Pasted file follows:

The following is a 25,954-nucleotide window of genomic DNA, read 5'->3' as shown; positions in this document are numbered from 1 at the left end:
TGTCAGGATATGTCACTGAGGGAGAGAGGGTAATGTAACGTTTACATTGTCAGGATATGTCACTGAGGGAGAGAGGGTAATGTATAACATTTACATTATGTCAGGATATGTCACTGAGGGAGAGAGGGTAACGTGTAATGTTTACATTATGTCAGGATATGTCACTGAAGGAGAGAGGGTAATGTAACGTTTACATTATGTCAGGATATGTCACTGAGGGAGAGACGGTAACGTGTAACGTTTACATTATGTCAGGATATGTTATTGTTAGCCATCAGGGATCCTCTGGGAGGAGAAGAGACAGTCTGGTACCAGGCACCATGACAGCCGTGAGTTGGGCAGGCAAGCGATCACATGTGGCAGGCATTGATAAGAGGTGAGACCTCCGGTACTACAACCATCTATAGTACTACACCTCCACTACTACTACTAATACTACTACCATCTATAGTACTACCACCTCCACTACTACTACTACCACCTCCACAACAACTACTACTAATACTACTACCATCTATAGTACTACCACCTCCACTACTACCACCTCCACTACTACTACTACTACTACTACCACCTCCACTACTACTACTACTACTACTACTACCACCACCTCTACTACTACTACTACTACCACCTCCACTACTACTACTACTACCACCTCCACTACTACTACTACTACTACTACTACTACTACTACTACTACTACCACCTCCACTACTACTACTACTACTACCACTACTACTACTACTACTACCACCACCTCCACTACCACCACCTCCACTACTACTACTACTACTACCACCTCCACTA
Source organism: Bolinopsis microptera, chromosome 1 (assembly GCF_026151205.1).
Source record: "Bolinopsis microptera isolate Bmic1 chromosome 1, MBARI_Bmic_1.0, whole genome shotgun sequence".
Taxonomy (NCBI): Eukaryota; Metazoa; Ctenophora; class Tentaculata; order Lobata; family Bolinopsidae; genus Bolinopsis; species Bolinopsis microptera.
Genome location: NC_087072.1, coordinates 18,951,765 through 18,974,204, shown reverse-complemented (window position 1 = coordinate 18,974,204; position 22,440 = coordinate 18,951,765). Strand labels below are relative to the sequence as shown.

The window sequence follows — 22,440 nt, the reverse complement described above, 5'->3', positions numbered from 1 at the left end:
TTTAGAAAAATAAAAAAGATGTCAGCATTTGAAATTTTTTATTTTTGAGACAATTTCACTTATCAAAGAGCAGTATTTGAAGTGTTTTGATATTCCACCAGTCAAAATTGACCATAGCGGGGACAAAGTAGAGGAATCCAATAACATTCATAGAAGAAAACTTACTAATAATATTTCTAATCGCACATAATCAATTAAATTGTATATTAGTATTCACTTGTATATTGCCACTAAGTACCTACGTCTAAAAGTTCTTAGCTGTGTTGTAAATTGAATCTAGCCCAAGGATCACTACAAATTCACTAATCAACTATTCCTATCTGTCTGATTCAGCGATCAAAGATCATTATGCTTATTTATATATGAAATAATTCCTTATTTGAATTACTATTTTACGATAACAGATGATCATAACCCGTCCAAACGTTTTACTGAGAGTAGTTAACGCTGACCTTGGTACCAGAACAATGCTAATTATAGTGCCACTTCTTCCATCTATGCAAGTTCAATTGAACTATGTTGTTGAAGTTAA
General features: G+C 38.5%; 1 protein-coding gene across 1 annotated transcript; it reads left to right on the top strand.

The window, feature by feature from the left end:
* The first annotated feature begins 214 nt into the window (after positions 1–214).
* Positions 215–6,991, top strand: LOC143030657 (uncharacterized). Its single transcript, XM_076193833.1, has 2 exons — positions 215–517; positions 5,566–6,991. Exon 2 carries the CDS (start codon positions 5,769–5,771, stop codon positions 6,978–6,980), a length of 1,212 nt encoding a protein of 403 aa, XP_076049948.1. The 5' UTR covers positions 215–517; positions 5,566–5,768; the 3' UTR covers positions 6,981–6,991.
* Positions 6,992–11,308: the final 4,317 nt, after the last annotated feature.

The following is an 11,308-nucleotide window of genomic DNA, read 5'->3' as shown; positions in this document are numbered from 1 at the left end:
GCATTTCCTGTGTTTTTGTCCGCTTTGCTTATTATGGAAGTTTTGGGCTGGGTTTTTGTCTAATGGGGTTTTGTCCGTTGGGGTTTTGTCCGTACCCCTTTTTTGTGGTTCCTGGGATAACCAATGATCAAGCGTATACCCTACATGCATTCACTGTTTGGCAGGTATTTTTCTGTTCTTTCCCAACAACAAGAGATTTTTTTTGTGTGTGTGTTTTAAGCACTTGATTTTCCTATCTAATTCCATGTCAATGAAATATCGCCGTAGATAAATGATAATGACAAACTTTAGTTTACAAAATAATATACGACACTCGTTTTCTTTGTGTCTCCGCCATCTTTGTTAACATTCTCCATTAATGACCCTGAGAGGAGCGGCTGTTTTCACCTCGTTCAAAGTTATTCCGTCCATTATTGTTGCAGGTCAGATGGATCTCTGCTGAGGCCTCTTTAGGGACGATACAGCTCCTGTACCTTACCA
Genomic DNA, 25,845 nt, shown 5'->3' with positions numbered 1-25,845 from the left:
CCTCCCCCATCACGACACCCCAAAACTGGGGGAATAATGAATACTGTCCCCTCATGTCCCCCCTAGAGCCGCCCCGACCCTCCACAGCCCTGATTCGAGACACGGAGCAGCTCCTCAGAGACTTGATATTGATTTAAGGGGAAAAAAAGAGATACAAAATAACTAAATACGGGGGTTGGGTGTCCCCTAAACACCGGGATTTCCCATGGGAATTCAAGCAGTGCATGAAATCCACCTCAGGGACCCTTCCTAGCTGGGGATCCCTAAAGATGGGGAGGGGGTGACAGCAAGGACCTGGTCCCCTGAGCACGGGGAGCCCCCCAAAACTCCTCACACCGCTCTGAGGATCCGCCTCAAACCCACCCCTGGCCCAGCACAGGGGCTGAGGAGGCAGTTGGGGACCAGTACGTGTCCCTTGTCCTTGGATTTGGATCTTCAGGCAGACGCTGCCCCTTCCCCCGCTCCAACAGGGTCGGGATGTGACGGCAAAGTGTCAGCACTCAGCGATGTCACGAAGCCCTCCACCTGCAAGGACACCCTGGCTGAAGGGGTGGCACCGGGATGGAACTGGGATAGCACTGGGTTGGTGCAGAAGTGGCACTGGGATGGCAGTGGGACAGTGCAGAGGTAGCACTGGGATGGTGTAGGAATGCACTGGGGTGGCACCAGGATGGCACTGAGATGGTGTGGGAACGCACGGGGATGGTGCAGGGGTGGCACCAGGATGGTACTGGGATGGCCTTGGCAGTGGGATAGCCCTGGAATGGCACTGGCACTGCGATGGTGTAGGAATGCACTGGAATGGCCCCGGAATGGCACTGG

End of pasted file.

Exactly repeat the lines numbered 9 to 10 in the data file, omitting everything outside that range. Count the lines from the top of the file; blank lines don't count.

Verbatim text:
General features: G+C 38.5%; 1 protein-coding gene across 1 annotated transcript; it reads left to right on the top strand.

The window, feature by feature from the left end: